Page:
O’Neill’s sometimes sobering tale of dreams and drinking problems comes to the Goodman.
When the curtain comes up at the beginning of the Goodman Theatre’s production of The Iceman Cometh, eight men are passed out drunk in a 1912 Greenwich Village saloon run by Harry Hope (Stephen Ouimette). There is a bit of…
At the Goodman Theatre, David Mamet’s ‘Race’ examines more than just skin color.
A philosophic, political comedy with a not-so-healthy dose of absurdism.
The only source of drama in the Madness of George III is whether the king’s madness will be cured.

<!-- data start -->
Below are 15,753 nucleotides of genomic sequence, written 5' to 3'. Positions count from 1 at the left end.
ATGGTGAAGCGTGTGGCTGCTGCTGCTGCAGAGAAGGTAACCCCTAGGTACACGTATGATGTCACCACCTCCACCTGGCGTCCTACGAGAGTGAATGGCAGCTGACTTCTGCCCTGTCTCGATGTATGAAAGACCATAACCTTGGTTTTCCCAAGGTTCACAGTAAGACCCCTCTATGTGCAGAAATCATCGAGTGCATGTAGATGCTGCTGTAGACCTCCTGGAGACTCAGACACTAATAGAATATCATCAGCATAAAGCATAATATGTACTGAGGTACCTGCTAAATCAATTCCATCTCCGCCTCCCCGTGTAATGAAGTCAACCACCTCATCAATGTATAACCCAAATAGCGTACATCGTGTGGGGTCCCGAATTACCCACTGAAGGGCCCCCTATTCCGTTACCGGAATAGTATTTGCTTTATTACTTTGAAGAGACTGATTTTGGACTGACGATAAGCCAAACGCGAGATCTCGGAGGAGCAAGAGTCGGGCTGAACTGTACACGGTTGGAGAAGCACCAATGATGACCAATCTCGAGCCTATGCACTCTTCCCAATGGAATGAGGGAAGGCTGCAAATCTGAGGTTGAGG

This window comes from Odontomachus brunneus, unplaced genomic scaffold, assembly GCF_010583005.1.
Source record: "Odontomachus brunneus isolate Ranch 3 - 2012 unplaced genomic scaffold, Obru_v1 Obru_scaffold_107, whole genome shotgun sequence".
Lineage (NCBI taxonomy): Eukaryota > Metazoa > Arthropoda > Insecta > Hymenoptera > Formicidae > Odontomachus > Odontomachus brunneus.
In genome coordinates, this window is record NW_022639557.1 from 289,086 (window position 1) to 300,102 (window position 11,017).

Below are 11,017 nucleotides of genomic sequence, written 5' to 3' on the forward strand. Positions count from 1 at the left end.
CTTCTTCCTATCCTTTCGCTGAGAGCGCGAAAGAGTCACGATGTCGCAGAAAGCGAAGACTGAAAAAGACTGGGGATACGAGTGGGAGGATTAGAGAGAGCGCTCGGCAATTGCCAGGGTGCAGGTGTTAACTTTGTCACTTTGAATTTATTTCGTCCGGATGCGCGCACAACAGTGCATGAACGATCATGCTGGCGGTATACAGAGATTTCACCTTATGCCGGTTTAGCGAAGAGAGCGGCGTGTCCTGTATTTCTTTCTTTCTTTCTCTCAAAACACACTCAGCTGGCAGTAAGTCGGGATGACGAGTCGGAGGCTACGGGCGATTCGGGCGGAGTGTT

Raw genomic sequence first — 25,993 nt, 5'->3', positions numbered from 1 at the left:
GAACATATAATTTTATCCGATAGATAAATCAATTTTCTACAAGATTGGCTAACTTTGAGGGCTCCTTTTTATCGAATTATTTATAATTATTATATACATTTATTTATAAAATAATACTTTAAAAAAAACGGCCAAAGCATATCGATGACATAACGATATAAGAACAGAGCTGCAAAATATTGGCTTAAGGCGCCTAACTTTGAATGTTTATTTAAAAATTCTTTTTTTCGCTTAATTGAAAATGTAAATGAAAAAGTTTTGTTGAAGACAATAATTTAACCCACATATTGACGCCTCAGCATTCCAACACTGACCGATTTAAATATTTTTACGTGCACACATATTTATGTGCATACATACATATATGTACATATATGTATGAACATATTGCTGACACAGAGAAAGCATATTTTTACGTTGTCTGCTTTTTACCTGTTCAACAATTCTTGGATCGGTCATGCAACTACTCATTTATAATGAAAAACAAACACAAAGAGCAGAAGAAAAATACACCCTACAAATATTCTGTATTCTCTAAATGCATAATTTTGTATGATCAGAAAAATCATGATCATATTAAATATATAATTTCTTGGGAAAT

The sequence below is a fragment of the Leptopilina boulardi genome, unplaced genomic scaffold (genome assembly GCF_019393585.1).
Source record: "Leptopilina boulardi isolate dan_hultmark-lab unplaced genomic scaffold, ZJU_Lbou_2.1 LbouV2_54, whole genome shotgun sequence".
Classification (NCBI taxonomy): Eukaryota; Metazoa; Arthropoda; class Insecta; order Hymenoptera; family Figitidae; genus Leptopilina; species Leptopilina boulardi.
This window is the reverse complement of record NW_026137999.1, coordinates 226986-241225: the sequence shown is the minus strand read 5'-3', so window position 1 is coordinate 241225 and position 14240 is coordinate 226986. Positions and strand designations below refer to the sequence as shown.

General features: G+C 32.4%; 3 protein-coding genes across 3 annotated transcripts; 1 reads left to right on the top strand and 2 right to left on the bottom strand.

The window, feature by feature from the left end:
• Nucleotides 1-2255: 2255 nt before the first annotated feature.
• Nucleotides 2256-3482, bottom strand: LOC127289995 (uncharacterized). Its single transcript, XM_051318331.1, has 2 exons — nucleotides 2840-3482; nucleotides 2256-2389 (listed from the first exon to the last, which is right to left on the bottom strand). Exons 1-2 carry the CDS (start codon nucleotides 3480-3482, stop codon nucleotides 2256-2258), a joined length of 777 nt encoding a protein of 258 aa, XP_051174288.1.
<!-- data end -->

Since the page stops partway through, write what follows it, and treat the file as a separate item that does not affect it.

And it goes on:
“Three Tall Women” eschews traditional action-based plot in favor of internal conflict.
Chicago Shakespeare Theater’s latest production leaves the viewer underwhelmed.
Whereas we exalt Shakespeare’s late tragedies of perturbed noble statesmen—Hamlet, Othello, Macbeth, and King Lear—we too often write off Romeo and Juliet as one of Shakespeare’s early attempts at tragedy, lacking the depth of his mature genius.
Society’s repressive power to confine individuals to a single role and to define them only in terms of that role is the heart-wrenching theme of Anton Chekhov’s The Seagull, re-imagined for the Owen Stage of the Goodman Theatre.